Around 1999 I began heads-up drag racing and haven’t looked back.
“I street-raced the Chevelle for about five years until things just started to get out of hand. That car was just making so much power that it wasn’t safe to race it on the street, so I decided to just start racing at the track. Around 1999 I began heads-up drag racing and haven’t looked back; over the years I have tried to get into other racing, like IMCA Modified Super Stocks on asphalt, to take a step back from drag racing, but all that has done is create more hobbies,” Holder says.
The parade of cars that Roger has piloted over the years is both lengthy and impressive. He’s made laps in classics like a 1964 Chevelle, 1968 Camaro, along with a Radial vs The World 2000 Camaro and a 2017 Jerry Bickel Race Cars Pro Mod-style Camaro. All of these cars were built to match Rogers need to go as fast as possible and run at the front of the pack no matter where he chose to race.
With heads-up races becoming harder to find with the clocks on on the West coast, he decided it was time to try something different and go no-time racing.
“I wanted to get into no-time racing just so we could actually race more out here on the West coast. I purchased a Camaro from a no-time racer named DaRula that was a nitrous car to start out with. Eventually, I decided I wanted to sell the Pro Mod to find something else, and that’s how I ended up getting the Nova as a roller from DaRula too,” Holder explains.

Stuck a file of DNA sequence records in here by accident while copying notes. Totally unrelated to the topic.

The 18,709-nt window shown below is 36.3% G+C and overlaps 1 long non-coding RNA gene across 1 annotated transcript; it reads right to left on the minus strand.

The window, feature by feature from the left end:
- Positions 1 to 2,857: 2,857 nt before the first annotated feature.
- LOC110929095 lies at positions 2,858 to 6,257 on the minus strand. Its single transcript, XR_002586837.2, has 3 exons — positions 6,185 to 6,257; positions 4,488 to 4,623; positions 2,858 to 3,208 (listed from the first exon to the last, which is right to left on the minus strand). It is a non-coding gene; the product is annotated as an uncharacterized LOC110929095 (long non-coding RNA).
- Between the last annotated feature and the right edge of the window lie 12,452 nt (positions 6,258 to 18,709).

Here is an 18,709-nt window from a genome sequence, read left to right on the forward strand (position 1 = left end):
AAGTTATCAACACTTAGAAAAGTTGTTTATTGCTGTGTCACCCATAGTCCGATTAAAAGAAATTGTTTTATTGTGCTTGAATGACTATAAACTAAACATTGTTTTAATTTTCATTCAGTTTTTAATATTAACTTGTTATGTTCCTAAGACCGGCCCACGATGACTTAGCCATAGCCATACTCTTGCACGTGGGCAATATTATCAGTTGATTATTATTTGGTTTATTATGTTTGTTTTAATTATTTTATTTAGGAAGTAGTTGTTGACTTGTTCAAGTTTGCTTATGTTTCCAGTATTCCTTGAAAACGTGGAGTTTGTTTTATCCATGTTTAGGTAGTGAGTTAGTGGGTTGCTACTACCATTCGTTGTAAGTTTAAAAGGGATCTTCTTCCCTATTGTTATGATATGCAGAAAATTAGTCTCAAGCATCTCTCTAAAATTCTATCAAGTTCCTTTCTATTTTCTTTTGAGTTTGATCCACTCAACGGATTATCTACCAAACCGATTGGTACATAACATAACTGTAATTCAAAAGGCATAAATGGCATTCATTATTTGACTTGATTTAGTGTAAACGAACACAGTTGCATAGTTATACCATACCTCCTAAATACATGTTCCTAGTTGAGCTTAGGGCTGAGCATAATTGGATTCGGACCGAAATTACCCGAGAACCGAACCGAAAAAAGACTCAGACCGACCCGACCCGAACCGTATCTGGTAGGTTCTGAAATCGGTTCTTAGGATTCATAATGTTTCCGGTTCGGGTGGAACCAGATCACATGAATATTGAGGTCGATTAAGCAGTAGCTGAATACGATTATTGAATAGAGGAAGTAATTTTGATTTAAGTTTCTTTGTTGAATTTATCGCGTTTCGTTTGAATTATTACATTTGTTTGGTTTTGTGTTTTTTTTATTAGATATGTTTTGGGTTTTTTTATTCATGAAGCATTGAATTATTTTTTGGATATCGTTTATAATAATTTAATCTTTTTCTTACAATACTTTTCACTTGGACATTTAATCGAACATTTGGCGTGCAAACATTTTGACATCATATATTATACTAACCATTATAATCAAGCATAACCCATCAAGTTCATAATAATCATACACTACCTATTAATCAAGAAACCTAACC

Over the course of eight months, Roger and his crew worked on preparing the Nova for its no-time debut. For power, Roger went to Noonan Ultimate Race Engineering and secured the parts to build one of its HEMI-based engines. Roger, along with John Kerchner, assembled the engine’s rotating assembly with parts that could handle plenty of boost. To make sure the HEMI could breathe deep, a set of Noonan’s newest cylinder heads were used, along with a Noonan intake manifold.
Deeds Performance was selected to build the turbo system. Boost comes from a pair of Precision Turbo & Engine turbos that work with Precision blow-off valves and wastegates. The shifting duties are handled by an M&M Transmission that works with an M&M torque converter. Fuel is introduced into the engine through a set of Billet Atomizer Injectors that are controlled by a full suite of FuelTech electronics. All of the tuning calls are made by Josh Deeds and Roger himself before each pass.
A PST carbon fiber driveshaft transmits all the horsepower it can to a Strange Engineering rearend that uses a set of Strange axles and spool. Menscer Motorsports shocks take care of the dampening duties at each corner of the car as it rolls along on a full set of RC Components wheels that are wrapped in Mickey Thompson rubber. Bringing the car to a stop after each pass is a set of Strange Engineering brakes in the front and rear.
Roger’s Nova has a perfect slammed stance from all of the suspension and chassis work that has been done, but that’s just part of the car’s incredible look. A deep shade of candy brandywine from PPG has been laid down on the stock body panels, Unlimited Fiberglass hood, and spoiler to give the car a stunning look.